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Issue #1431      14 October 2009

WA government responds over Ward death

The West Australian government has declined to terminate the contract of the private prisoner transport company responsible for the vehicle in which Ngaanyatjarra Elder Mr Ward died in custody last year.

Mr Ward’s family and the WA Deaths in Custody Watch Committee (DICWC) had demanded that G4S (formerly GSL) prisoner transport operations be terminated following the coronial inquest into Mr Ward’s death in the back of a van during heatwave conditions in WA.

Western Australian Attorney-General Christian Porter instead ordered a general review of the transport system as part of his response last week to Coroner Alistair Hope’s recommendations.

Mr Porter had claimed to have supported all 15 recommendations from the Coroner.

The WA government has already announced wider powers for the Inspector of Custodial Services in response to two of the Coroner’s recommendations, and Mr Porter said that will give added protection to prisoners in custody awaiting a court appearance.

“The enhanced powers will allow the Inspector to audit the passage of persons through the custodial system to ensure that they are ·treated safely and humanely at every stage of their contact with the custodial aspects of the criminal justice system,” he said.

“A key feature of such an auditing process would be the creation of a statutory power for the Inspector to issue ‘Show Cause’ notices to the Department of Corrective Services (DCS), and to require responses where the audit process has disclosed risks to the health, well-being and safety of persons in custody.”

Mr Porter has also agreed with calls for police to have a better understanding of the WA Bail Act and appropriate training, including cultural-awareness training, for Justices of the Peace hearing bail applications.

“What we want to do is conduct a complete review of the Bail Act because a great number of people who enter the criminal justice system are being denied bail in circumstances where they’re then later acquitted, or they’re convicted and don’t get a term of imprisonment,” he said.

“So it seems to me that there are a group of individuals who are spending time, perhaps needlessly, in incarceration because they’ve been denied bail.”

The Attorney-General also agreed that video conferencing be used where possible for bail hearings and other court procedures to minimise the need for prisoner transportation.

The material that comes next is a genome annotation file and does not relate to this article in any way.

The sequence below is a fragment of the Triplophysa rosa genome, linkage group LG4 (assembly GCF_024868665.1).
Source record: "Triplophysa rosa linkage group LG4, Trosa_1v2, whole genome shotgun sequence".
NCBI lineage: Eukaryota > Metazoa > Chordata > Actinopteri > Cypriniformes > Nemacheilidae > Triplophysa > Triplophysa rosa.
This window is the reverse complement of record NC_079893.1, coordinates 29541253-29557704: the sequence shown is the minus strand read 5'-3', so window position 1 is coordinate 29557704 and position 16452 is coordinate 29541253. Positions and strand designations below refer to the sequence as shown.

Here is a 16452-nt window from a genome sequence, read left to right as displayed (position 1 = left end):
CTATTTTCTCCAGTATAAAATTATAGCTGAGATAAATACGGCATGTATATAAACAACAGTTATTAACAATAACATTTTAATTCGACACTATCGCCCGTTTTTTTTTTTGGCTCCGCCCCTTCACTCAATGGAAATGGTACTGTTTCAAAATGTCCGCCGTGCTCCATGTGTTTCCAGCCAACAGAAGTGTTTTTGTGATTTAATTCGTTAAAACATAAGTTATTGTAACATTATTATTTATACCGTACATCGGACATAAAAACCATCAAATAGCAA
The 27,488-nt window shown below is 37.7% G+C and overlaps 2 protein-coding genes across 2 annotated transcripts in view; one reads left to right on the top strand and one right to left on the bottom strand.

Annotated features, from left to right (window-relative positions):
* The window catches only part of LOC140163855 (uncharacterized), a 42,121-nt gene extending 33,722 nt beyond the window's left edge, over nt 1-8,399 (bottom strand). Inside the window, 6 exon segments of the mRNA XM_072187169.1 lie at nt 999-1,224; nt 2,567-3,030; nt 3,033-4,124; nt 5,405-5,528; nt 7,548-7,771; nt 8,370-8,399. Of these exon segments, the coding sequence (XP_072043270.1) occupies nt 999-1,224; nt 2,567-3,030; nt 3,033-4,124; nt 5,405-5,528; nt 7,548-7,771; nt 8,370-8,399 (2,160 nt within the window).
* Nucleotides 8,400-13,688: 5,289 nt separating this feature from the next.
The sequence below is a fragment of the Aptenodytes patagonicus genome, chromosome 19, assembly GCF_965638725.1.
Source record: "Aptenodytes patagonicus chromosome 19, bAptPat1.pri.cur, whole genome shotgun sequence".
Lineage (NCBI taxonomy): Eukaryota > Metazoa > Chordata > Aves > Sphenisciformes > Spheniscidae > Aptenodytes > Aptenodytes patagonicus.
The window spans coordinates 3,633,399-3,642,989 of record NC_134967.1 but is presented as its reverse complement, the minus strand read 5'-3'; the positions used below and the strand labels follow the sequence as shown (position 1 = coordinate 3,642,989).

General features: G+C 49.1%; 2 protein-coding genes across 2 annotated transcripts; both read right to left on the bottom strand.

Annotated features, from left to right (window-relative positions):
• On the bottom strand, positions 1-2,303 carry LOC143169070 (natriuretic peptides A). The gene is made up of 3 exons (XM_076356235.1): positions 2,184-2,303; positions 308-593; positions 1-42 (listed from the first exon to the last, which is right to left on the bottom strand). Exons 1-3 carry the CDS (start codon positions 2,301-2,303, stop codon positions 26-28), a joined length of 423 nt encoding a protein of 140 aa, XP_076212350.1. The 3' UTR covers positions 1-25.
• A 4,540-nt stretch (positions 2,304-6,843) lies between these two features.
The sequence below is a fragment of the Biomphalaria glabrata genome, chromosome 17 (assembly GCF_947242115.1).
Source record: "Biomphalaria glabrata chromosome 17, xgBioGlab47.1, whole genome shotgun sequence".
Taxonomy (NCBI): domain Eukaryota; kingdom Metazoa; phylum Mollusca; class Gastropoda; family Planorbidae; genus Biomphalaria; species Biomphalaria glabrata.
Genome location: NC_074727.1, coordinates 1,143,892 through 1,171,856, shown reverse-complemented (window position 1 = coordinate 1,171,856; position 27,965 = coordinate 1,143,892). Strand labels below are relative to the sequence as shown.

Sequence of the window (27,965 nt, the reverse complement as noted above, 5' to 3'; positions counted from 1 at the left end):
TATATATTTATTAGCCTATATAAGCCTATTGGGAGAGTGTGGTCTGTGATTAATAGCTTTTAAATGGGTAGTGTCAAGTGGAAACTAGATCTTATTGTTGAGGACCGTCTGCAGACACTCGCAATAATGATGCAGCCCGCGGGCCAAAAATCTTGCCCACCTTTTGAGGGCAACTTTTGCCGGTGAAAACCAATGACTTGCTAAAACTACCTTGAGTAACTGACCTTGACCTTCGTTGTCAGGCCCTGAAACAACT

Calls by the WA Deaths in Custody Watch Committee for the prisoner transport fleet to be immediately replaced received qualified support from Mr Porter who said a replacement fleet would not be available until the end of next year.

Mr Porter said the fleet would be completely replaced every 10 years.

While the Attorney General said the contract with G4S would not be terminated at this time, prisoner transport contracts in the future would be “completely different” to those negotiated in the past.

These included full approval by DCS before implementation by a private contractor, and significantly upgraded monitoring procedures for prisoner transportation.

DICWC Chairman Marc Newhouse said that while he welcomed the spirit of the government’s response, he felt it wasn’t strong enough and decisions should be made over the future of prisoner transportation in WA.

“It’s encouraging that they’re not discounting bringing back prisoner transportation to government responsibility,” he said.

“We’re a bit cautious about this idea that it’s on the table. We think it’s quite a simple question. It’s either in or out.”

Mr Newhouse also said that issues around bail hearings should be made clearer.

“We believe there needs to be some significant amendments to the Bail Act,” he said. “We believe that JPs should not be dealing with bail matters, but those matters should be dealt with by magistrates.

“We support the issue of video conferencing and we also support the idea of having magistrates sit outside traditional hours. Anything that’s going to reduce the need to transport people.”

The Koori Mail

Next articleParklea Prison privatisation – Wrong in principle, wrong in practice

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